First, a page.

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Vapor Pressure

By Little Pro on 2016-01-13 Views:  Update:2017-01-18

Vapor pressure or equilibrium vapour pressure is defined as the pressure exerted by a vapor in thermodynamic equilibrium with its condensed phases (solid or liquid) at a given temperature (usually 25 Celcius degress) in a closed system. The unit of vapor pressure is generally in atm (standard atmosphere) or kPa or bar.

1 atm = 101.325 kPa = 1.01325 bar

Examples: Water (2.4kPa), Acetone (30kPa), Benzene (14kPa).

You can often find vapor pressure in the section 9 of a safety data sheet (SDS).

Evaporation Rate

The evaporation rate is a measure of how quickly a substance becomes a vapour at normal room temperature. Usually, the evaporation rate is given in comparison to certain chemicals, such as butyl acetate, which evaporate fairly quickly.

For example, the rate might be given as "0.5 (butyl acetate=1)." This means that, under specific conditions, 0.5 grams of the material evaporates during the same time that 1 gram of butyl acetate evaporates. Often, the evaporation rate is given only as greater or less than 1, which means the material evaporates faster or slower than the comparison chemical.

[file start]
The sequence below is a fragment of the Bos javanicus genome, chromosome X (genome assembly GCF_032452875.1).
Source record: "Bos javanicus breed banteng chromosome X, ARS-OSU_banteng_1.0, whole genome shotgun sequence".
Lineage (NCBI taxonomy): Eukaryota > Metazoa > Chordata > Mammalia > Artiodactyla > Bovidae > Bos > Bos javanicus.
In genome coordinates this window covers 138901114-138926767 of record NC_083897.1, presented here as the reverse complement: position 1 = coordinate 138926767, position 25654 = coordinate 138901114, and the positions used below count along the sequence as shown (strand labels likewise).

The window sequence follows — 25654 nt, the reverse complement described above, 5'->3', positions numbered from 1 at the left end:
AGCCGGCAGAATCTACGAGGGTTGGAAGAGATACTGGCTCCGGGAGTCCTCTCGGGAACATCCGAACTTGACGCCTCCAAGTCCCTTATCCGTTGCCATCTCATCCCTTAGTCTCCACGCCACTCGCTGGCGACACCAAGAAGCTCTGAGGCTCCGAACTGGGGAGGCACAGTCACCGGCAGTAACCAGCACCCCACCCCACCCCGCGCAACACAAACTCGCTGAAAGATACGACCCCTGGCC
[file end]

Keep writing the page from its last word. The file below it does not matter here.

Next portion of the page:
Regulatory Implications of Vapor Pressure & Evaporation Rate

Vapor pressure measures a chemical’s volatility. It is often used by authorities and experts to predict the concentration of a chemical substance in air, occupational exposure and environmental releases to air. Vapour pressure data is also required as a pre-requisite for animal and environmental studies. It informs whether a substance may be available for inhalation as a vapour and whether occlusive conditions are necessary for dermal studies.

Chemicals with bigger vapor pressure are more likely to enter air and they shall be handled in a way that their emission to air can be minimized. Workers shall wear respiratory protection equipment when handling highly volatile substances (ether, acetone, etc). Volatile substances which are also toxic and persistent can have huge adverse effects on human health or the environment.

Higher vapor pressures and high evaporation rates also lead to lower flash points and higher flammability. Extra attention shall be paid to fire prevention for substances with higher vapor pressure or high evaporation rates.

Under REACH, this study does not need to be conducted if the melting point of a substance is above 300 °C. If the melting point is between 200 °C and 300 °C, a limit value based on measurement or a recognized calculation method is sufficient.

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